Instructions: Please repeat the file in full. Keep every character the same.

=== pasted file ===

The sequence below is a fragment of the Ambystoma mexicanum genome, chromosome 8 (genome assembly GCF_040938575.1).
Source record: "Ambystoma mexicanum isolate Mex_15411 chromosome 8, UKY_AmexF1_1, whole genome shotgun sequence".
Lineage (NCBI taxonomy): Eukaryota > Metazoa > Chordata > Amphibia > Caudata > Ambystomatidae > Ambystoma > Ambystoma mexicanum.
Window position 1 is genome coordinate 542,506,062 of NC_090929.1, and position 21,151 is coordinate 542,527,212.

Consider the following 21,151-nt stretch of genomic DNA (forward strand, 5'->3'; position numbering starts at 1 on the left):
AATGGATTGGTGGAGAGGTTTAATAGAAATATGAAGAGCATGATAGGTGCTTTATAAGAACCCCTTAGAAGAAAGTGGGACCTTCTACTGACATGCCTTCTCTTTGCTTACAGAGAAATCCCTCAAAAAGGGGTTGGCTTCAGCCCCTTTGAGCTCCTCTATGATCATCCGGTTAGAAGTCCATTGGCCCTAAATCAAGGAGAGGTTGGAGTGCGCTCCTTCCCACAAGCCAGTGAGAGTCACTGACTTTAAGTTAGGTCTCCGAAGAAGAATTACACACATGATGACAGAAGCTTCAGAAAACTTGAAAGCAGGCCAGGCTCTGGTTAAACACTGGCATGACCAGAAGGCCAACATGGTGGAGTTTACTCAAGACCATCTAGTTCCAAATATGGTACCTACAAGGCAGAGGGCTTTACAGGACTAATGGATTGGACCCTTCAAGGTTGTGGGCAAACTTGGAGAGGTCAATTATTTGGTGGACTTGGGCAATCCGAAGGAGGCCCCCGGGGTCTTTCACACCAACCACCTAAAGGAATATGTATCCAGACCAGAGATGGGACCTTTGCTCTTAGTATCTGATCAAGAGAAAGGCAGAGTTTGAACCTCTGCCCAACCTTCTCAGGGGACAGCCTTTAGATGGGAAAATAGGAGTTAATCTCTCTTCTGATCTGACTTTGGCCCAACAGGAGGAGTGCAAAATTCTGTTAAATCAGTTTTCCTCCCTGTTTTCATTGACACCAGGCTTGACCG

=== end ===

The sequence below is a fragment of the Ambystoma mexicanum genome, chromosome 8 (genome assembly GCF_040938575.1).
Source record: "Ambystoma mexicanum isolate Mex_15411 chromosome 8, UKY_AmexF1_1, whole genome shotgun sequence".
Lineage (NCBI taxonomy): Eukaryota > Metazoa > Chordata > Amphibia > Caudata > Ambystomatidae > Ambystoma > Ambystoma mexicanum.
Window position 1 is genome coordinate 542,506,062 of NC_090929.1, and position 21,151 is coordinate 542,527,212.

Consider the following 21,151-nt stretch of genomic DNA (forward strand, 5'->3'; position numbering starts at 1 on the left):
AATGGATTGGTGGAGAGGTTTAATAGAAATATGAAGAGCATGATAGGTGCTTTATAAGAACCCCTTAGAAGAAAGTGGGACCTTCTACTGACATGCCTTCTCTTTGCTTACAGAGAAATCCCTCAAAAAGGGGTTGGCTTCAGCCCCTTTGAGCTCCTCTATGATCATCCGGTTAGAAGTCCATTGGCCCTAAATCAAGGAGAGGTTGGAGTGCGCTCCTTCCCACAAGCCAGTGAGAGTCACTGACTTTAAGTTAGGTCTCCGAAGAAGAATTACACACATGATGACAGAAGCTTCAGAAAACTTGAAAGCAGGCCAGGCTCTGGTTAAACACTGGCATGACCAGAAGGCCAACATGGTGGAGTTTACTCAAGACCATCTAGTTCCAAATATGGTACCTACAAGGCAGAGGGCTTTACAGGACTAATGGATTGGACCCTTCAAGGTTGTGGGCAAACTTGGAGAGGTCAATTATTTGGTGGACTTGGGCAATCCGAAGGAGGCCCCCGGGGTCTTTCACACCAACCACCTAAAGGAATATGTATCCAGACCAGAGATGGGACCTTTGCTCTTAGTATCTGATCAAGAGAAAGGCAGAGTTTGAACCTCTGCCCAACCTTCTCAGGGGACAGCCTTTAGATGGGAAAATAGGAGTTAATCTCTCTTCTGATCTGACTTTGGCCCAACAGGAGGAGTGCAAAATTCTGTTAAATCAGTTTTCCTCCCTGTTTTCATTGACACCAGGCTTGACCG